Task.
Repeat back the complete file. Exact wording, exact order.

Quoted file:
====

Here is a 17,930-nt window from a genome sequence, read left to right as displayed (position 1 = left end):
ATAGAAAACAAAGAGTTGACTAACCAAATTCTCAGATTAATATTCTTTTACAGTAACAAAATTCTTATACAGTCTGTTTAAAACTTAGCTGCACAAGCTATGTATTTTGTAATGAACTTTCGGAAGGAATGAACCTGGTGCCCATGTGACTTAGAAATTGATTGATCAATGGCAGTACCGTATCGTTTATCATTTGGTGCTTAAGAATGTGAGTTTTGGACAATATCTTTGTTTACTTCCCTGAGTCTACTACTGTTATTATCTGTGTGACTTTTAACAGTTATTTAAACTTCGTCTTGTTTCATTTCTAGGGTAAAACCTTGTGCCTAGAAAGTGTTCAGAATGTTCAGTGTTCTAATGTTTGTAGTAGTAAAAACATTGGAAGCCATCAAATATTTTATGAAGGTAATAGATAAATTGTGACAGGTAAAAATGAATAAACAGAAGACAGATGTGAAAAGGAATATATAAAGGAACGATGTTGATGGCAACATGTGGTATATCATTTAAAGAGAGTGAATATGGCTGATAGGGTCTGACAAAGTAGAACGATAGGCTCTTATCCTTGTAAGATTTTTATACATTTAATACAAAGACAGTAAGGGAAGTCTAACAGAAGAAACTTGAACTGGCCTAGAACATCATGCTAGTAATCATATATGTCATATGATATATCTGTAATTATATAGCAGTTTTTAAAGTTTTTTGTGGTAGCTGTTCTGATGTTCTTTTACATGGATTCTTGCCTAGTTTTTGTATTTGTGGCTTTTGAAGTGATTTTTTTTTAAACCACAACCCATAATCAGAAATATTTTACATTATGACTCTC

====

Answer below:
Here is a 17,930-nt window from a genome sequence, read left to right as displayed (position 1 = left end):
ATAGAAAACAAAGAGTTGACTAACCAAATTCTCAGATTAATATTCTTTTACAGTAACAAAATTCTTATACAGTCTGTTTAAAACTTAGCTGCACAAGCTATGTATTTTGTAATGAACTTTCGGAAGGAATGAACCTGGTGCCCATGTGACTTAGAAATTGATTGATCAATGGCAGTACCGTATCGTTTATCATTTGGTGCTTAAGAATGTGAGTTTTGGACAATATCTTTGTTTACTTCCCTGAGTCTACTACTGTTATTATCTGTGTGACTTTTAACAGTTATTTAAACTTCGTCTTGTTTCATTTCTAGGGTAAAACCTTGTGCCTAGAAAGTGTTCAGAATGTTCAGTGTTCTAATGTTTGTAGTAGTAAAAACATTGGAAGCCATCAAATATTTTATGAAGGTAATAGATAAATTGTGACAGGTAAAAATGAATAAACAGAAGACAGATGTGAAAAGGAATATATAAAGGAACGATGTTGATGGCAACATGTGGTATATCATTTAAAGAGAGTGAATATGGCTGATAGGGTCTGACAAAGTAGAACGATAGGCTCTTATCCTTGTAAGATTTTTATACATTTAATACAAAGACAGTAAGGGAAGTCTAACAGAAGAAACTTGAACTGGCCTAGAACATCATGCTAGTAATCATATATGTCATATGATATATCTGTAATTATATAGCAGTTTTTAAAGTTTTTTGTGGTAGCTGTTCTGATGTTCTTTTACATGGATTCTTGCCTAGTTTTTGTATTTGTGGCTTTTGAAGTGATTTTTTTTTAAACCACAACCCATAATCAGAAATATTTTACATTATGACTCTC